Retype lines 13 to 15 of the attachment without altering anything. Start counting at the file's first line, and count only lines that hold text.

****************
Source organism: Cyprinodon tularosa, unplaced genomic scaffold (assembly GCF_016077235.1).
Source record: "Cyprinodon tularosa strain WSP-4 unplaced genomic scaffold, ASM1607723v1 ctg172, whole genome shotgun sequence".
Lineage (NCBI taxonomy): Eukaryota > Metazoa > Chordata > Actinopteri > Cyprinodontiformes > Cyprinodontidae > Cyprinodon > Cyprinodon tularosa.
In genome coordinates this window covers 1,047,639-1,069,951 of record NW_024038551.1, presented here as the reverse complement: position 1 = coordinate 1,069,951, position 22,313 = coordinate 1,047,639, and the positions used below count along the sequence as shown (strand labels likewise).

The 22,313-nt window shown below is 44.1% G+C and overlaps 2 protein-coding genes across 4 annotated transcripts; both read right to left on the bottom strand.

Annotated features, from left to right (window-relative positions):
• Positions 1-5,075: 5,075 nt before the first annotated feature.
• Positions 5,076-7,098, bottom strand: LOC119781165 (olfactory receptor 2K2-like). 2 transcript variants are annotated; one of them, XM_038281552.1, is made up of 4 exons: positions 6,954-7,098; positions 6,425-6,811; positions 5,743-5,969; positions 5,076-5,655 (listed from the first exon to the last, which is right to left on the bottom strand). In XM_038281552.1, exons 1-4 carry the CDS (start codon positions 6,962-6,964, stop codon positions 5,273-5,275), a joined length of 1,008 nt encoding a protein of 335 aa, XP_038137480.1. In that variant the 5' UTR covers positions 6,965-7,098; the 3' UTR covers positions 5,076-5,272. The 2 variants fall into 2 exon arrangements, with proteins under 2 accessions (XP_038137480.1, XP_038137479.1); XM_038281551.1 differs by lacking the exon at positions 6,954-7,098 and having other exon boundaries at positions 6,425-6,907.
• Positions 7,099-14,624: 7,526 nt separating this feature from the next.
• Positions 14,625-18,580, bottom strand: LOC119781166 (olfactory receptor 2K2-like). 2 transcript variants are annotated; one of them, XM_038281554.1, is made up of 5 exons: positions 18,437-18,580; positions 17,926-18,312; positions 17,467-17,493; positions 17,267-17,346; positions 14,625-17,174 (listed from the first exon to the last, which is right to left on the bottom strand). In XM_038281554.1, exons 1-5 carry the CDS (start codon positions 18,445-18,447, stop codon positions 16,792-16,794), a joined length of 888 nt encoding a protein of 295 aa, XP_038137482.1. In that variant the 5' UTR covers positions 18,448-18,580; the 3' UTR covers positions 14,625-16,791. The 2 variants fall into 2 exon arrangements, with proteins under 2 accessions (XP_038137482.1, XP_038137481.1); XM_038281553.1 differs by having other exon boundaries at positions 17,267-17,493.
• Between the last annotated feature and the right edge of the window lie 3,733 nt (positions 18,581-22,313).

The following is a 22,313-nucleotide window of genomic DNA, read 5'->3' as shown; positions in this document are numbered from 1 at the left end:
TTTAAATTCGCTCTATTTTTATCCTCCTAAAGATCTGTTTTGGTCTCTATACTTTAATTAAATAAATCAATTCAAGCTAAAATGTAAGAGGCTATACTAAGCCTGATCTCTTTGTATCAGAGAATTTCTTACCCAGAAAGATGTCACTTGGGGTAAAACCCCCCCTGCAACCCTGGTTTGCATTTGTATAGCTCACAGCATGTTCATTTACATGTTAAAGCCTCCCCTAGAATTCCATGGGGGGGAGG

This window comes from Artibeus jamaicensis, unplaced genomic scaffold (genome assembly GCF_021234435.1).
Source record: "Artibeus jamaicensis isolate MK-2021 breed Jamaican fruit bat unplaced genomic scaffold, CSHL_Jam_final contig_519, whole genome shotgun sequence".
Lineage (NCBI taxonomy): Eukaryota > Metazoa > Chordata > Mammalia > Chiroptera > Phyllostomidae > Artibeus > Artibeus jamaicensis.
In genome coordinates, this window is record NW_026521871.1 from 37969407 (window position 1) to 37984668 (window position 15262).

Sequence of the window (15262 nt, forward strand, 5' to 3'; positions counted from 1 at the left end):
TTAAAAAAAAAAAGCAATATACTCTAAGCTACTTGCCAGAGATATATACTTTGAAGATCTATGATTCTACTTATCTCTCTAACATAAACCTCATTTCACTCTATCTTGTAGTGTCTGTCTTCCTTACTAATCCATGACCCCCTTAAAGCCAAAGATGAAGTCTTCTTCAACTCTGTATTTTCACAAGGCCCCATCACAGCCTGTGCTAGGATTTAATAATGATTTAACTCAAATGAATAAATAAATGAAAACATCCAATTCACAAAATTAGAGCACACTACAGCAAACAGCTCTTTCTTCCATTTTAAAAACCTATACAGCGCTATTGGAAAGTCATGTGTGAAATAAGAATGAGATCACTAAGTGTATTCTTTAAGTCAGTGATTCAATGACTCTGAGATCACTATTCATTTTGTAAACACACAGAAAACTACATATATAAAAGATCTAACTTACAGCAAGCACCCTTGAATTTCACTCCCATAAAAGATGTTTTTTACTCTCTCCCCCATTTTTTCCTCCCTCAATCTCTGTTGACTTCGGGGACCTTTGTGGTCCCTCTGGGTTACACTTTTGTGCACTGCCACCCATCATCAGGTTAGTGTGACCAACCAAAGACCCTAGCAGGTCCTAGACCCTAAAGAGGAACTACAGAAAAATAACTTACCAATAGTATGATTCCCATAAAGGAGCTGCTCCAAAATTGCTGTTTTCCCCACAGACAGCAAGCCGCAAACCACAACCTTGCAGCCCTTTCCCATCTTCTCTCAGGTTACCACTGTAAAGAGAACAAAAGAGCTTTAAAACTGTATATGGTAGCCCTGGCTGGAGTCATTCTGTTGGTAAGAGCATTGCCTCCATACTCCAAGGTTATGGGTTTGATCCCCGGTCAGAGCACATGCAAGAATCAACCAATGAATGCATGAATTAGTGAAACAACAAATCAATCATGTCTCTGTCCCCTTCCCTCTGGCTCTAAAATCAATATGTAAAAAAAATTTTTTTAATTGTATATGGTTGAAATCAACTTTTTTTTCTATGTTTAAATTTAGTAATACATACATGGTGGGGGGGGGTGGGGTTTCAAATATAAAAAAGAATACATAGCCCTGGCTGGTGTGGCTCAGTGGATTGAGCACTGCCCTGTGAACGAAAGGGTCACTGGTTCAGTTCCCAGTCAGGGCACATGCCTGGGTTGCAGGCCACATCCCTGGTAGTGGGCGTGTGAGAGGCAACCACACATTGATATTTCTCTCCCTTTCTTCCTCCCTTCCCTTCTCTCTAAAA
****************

TTTAAATTCGCTCTATTTTTATCCTCCTAAAGATCTGTTTTGGTCTCTATACTTTAATTAAATAAATCAATTCAAGCTAAAATGTAAGAGGCTATACTAAGCCTGATCTCTTTGTATCAGAGAATTTCTTACCCAGAAAGATGTCACTTGGGGTAAAACCCCCCCTGCAACCCTGGTTTGCATTTGTATAGCTCACAGCATGTTCATTTACATGTTAAAGCCTCCCCTAGAATTCCATGGGGGGGAGG

This window comes from Artibeus jamaicensis, unplaced genomic scaffold (genome assembly GCF_021234435.1).
Source record: "Artibeus jamaicensis isolate MK-2021 breed Jamaican fruit bat unplaced genomic scaffold, CSHL_Jam_final contig_519, whole genome shotgun sequence".